A Cost-Benefit Approach to Fault Tolerant Communication and Information Access

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Technical Report, July 2000


Our goal is to develop a Cost-Benefit framework for fault tolerant communication and information access that addresses extremely powerful adversaries that were never handled in the past. The project will develop the theory and algorithms required to overcome strong network attacks, while providing theoretically provable performance bounds. We will build a system that incorporates these algorithms, and that exhibits good performance in practice.


Our technical approach includes the following innovative topics:
  • Analysis of strong adversary models: In order to understand how robust our solutions must be, we need to first understand what is the model of possible attacks and errors. This project introduces a collection of adversary models. They range from a simple predictable slow adversary, to a somewhat limited "stable path" adversary (which allows communication over a path to be successfully completed), to a totally unpredictable adversary (which can selectively block traffic based on type, source, destination, etc.). Many of these models have not been considered in the literature so far.

  • New routing and dissemination protocols: We present a suite of novel routing protocols tailored to the above adversary models and prove that these protocols perform in a near-optimal manner. Specifically, we present novel solutions that, in case an operational path exists, will be able to select such a path with high probability and, in case such a path does not exist, will store and forward the packets. Our goal is to support the performance and correctness properties of these protocols by rigorous analysis. We aim our analysis not to assume anything about either the topology or the traffic patterns in the network, and not to assume a known correlation between past and future behavior of the adversary.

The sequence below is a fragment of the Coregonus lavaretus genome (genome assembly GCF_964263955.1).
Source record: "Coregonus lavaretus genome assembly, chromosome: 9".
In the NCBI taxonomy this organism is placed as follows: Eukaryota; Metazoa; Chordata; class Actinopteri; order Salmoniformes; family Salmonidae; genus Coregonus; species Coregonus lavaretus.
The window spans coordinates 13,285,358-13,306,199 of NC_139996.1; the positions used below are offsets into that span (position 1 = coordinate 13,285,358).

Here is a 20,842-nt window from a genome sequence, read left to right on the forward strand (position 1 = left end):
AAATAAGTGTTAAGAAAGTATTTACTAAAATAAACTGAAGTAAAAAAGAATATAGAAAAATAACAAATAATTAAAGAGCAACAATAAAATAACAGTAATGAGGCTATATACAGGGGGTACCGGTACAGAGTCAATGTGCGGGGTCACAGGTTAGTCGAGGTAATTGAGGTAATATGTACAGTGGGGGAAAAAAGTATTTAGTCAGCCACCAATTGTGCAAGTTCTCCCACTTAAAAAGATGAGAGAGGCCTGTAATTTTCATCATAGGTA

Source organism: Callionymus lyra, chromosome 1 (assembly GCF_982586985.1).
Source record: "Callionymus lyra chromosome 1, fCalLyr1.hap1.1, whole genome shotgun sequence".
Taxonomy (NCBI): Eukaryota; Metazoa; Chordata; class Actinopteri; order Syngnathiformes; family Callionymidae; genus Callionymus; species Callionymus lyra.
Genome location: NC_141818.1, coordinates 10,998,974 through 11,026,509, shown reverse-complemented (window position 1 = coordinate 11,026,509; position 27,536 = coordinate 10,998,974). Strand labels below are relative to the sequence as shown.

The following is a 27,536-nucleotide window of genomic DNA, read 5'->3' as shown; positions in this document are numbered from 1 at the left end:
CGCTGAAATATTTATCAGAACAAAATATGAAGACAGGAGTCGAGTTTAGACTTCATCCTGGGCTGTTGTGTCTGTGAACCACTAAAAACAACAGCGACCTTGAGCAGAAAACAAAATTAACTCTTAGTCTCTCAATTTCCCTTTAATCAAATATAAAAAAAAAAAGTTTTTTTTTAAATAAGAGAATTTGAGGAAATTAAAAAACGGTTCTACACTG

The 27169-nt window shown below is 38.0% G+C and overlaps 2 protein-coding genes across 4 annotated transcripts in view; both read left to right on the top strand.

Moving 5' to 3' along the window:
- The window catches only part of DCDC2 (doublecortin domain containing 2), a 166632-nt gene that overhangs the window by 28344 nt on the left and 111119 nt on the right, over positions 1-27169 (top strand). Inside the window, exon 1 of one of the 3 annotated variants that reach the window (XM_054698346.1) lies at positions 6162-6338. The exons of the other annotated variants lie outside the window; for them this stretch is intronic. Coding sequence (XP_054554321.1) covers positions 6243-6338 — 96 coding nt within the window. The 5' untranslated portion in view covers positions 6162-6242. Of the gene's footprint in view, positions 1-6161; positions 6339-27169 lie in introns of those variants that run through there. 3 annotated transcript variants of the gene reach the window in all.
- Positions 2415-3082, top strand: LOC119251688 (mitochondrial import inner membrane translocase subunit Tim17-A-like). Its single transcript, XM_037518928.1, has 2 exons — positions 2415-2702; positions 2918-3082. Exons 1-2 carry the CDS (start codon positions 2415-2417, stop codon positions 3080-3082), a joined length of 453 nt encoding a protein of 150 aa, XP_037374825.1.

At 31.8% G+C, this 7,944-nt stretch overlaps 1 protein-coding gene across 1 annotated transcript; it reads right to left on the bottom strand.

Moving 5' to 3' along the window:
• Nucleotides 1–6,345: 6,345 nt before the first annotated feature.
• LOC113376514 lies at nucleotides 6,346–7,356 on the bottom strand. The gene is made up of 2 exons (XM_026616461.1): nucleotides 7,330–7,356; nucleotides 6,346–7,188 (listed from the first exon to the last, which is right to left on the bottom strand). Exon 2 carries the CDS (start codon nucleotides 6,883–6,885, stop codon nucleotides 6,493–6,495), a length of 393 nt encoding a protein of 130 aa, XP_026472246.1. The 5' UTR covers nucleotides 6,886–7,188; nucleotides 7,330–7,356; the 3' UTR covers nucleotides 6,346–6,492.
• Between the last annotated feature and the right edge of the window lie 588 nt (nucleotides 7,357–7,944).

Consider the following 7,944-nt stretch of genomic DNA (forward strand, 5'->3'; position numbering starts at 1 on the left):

• New replication protocol: When there is no theoretic possibility of communication, say in the case of a cut in the network, one can still continue the operation by making sure that the data is replicated in most areas, or at least in the areas where disconnection is likely. We will develop a suite of replication protocols that can handle a range of adversaries and can gracefully degrade performance and semantics as the network hostility increases.

  • A Cost-Benefit decision framework: This framework is used to select the most suitable protocol as network conditions change, both for network-level protocols such as routing and dissemination, and data-level protocols such as replication. The main idea is to consider the marginal benefit obtained by the application when consuming a given resource, versus the "opportunity cost" of using this resource. The latter is the benefit that may potentially be lost by other applications if this resource is committed. In the network level, the decision is based on application tolerance to delay, and the reliability of the network. In the data level, the decision is based on the cost of inaccessibility of data, the cost of updating replicas, and the synchronization cost of replication.

  • An overlay network architecture: We develop an overlay network architecture that will make these protocols practical since they are too complex to have any hope to be implemented in general Internet routers anytime soon.

Recent Accomplishments:

New Start

Current Plan:

Our plan for FY 2001 includes the following:
  • Network level resiliency: Algorithmic design and simulations - focusing on randomized path selection and gravitational flow.

  • Data level resiliency: Simulating different replication protocols with special focus on the active replication and the anti-entropy replication technique.

  • Cost benefit decision making: Algorithmic design - figuring out the specific interfaces and formulas for the network-level resiliency and the data-level resiliency domains.

  • Overlay network infrastructure: partial implementation of a core system providing the overlay network abstraction.

Technology Transfer:

New Start

Questions or comments to:
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Distributed Systems and Networks Lab
Computer Science Department
Johns Hopkins University
3400 N. Charles Street Baltimore, MD 21218-2686